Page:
When it open’s, Britain’s new high-speed rail network, HS2, will be one of the world’s most reliable railways.
A combination of virtual reality and real-time monitoring, using sensors built into the line’s infrastructure including rails, bridges, and overhead power lines, will ensure the desired reliability.
Detailed designs for the new line are being developed using advanced computer design programmes. The data produced will provide information for constructing the line, and data to build a digital twin of the railway, which is a virtual reality 3D replica of the line that is as detailed as the real thing.
During construction, thousands of remote condition-monitoring sensors, similar to those used in Formula One and aviation, are being built into the physical line’s infrastructure, just as if it were the railway’s version of the body’s nervous system. These sensors will monitor the performance of the railway’s assets and components to predict and prevent failure. In doing so, they will help to underpin the line’s reliability, and ultimately the punctuality of its passenger services.
Data collected from sensors onboard the high-speed trains will be transmitted directly to HS2’s Network Integrated Control Centre (NICC) at Washwood Heath in Birmingham. Here, engineers and maintenance teams will use Artificial Intelligence to analyse data to monitor asset performance trends across the network.
Any downward trend in asset performance will trigger HS2’s predict-and-prevent maintenance programme. However, before engineers go out on-site, they will use virtual reality headsets to investigate issues from the safety of the NICC. The technology will enable maintenance teams to understand, and in some cases resolve them, without the need to physically go out on location.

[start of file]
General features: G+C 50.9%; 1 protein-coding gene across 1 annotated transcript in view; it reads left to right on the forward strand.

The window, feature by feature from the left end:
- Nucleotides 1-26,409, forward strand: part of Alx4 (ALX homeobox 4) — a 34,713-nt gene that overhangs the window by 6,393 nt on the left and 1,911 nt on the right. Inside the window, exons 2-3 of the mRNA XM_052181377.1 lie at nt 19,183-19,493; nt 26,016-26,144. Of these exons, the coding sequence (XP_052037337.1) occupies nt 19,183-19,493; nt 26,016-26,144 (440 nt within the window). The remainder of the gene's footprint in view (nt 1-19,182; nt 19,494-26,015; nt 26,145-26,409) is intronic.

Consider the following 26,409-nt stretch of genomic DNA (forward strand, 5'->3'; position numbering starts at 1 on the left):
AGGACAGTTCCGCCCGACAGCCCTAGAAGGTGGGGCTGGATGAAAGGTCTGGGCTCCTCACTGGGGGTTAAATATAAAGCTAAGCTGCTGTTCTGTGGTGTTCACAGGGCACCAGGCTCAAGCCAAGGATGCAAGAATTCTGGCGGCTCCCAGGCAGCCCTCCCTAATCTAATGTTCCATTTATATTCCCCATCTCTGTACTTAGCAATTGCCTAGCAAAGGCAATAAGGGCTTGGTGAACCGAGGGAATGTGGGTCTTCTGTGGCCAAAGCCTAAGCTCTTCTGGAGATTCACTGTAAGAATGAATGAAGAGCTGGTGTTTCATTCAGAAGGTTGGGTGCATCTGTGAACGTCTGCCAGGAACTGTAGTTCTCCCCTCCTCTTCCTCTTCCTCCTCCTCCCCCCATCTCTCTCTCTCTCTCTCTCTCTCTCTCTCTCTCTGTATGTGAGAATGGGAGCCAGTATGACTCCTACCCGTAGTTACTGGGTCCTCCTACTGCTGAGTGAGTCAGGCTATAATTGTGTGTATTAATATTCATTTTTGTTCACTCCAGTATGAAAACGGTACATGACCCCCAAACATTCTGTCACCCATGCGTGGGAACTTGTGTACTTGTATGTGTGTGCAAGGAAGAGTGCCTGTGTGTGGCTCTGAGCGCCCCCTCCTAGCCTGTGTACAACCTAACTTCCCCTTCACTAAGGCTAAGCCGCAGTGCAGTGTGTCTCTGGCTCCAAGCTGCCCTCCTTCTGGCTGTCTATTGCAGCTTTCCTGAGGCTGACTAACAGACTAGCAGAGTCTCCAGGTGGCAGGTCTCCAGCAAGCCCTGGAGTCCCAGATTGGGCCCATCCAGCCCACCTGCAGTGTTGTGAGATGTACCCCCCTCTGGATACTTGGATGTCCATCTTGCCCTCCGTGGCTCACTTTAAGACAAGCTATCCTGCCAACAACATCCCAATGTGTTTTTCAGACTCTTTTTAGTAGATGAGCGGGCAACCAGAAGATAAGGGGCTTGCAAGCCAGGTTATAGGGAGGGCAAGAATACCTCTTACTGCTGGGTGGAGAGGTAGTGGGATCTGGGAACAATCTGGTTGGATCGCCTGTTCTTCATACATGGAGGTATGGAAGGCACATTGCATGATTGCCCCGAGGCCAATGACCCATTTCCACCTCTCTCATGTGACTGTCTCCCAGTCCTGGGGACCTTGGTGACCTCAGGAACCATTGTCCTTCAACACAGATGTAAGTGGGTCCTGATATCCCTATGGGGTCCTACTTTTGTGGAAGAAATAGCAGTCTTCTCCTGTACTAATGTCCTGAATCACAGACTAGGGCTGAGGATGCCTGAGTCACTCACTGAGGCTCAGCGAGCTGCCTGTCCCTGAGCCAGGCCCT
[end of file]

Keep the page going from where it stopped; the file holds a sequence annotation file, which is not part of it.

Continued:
The benefit of operating a “predict and prevent” system means that parts can be repaired and replaced when the asset provides the information, rather than relying on a rolling programme of maintenance and renewals.
Even without its digital twin-based maintenance operation, HS2 will be one of the most reliable railways in the world, and virtual reality technology will have an important part to play in keeping maintenance teams familiar with the railway.
Head of Strategic Planning and Asset Management, David White said: “With HS2’s digital twin-based predict and prevent approach to maintenance we have the ability to prevent failures and replace assets when the system indicates a decline in performance – as opposed to relying on a rolling programme of asset replacement.
“Harnessing the power of the digital twin and its predictive capability could see an asset’s operational life extended by months or even years. This will enable us to reduce cost, cut waste and shrink the environmental footprint of HS2’s maintenance operation and maintain a consistently high level of customer service.”
“HS2 will be very safe and reliable, not least because it will be new and built to the latest standards. This in itself creates the challenge of keeping staff trained and competent to run and maintain both the railway and its stations. So we will create new tools through the use of virtual and Augmented Reality technologies to maintain and enhance the skills of our maintenance and station teams.”